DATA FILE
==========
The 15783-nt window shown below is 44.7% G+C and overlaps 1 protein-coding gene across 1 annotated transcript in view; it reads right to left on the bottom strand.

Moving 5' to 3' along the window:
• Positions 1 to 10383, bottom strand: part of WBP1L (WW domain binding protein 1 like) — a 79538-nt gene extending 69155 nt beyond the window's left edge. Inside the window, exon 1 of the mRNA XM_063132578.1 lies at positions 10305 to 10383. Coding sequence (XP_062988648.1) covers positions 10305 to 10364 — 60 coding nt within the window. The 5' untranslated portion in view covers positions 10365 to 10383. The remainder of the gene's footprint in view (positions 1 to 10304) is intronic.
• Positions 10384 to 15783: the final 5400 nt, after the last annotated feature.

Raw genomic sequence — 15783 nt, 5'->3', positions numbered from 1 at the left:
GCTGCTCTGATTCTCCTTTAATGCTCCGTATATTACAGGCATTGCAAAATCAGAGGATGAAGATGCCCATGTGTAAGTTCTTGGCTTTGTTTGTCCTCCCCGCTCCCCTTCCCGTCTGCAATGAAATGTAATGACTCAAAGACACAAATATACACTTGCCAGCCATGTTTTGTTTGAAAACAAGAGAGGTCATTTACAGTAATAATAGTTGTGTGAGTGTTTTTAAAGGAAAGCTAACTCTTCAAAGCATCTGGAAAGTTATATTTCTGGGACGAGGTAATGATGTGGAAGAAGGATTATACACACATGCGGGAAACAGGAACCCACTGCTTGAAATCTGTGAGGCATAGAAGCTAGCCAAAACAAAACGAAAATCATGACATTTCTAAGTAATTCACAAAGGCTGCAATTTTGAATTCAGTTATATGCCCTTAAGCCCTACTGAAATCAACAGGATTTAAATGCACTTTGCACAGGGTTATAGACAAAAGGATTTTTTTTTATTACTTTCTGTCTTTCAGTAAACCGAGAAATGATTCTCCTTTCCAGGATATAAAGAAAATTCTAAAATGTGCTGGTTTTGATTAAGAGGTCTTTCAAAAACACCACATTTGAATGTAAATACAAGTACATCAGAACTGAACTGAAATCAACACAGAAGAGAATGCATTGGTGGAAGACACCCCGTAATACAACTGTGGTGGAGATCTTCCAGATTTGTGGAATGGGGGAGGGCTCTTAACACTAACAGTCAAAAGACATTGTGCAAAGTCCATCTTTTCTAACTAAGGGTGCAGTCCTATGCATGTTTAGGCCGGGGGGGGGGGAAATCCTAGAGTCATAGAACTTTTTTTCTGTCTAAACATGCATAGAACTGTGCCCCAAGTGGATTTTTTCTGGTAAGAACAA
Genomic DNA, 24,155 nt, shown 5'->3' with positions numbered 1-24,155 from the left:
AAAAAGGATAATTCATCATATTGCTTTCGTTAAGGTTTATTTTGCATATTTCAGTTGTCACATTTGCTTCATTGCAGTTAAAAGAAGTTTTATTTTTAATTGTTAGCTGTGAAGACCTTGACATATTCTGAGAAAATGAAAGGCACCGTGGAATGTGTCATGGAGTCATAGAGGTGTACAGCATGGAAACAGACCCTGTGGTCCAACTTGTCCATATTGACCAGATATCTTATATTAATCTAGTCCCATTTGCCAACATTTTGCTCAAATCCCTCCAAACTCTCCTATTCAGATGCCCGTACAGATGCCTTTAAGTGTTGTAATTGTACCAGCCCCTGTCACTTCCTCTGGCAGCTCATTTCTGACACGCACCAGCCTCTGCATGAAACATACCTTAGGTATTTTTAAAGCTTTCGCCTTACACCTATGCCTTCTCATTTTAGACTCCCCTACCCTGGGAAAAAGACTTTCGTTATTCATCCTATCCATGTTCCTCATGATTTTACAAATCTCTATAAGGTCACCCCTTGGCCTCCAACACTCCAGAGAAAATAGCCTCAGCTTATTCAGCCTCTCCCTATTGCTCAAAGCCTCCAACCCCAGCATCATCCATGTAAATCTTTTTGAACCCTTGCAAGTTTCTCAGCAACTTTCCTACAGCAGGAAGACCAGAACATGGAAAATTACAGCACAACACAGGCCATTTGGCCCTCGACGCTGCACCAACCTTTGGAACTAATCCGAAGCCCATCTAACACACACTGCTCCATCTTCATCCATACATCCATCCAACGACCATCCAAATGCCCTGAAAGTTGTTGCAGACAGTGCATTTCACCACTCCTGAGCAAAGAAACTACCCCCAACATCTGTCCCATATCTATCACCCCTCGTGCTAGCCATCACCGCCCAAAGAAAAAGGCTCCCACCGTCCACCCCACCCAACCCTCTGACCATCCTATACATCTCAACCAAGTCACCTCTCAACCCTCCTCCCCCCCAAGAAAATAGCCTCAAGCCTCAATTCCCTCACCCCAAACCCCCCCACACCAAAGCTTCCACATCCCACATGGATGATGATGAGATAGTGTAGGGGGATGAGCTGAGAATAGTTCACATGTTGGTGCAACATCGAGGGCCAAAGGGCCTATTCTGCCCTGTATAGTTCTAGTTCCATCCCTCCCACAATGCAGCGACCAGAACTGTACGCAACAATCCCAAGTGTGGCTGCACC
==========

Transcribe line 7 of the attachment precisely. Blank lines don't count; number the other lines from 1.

Genomic DNA, 24,155 nt, shown 5'->3' with positions numbered 1-24,155 from the left: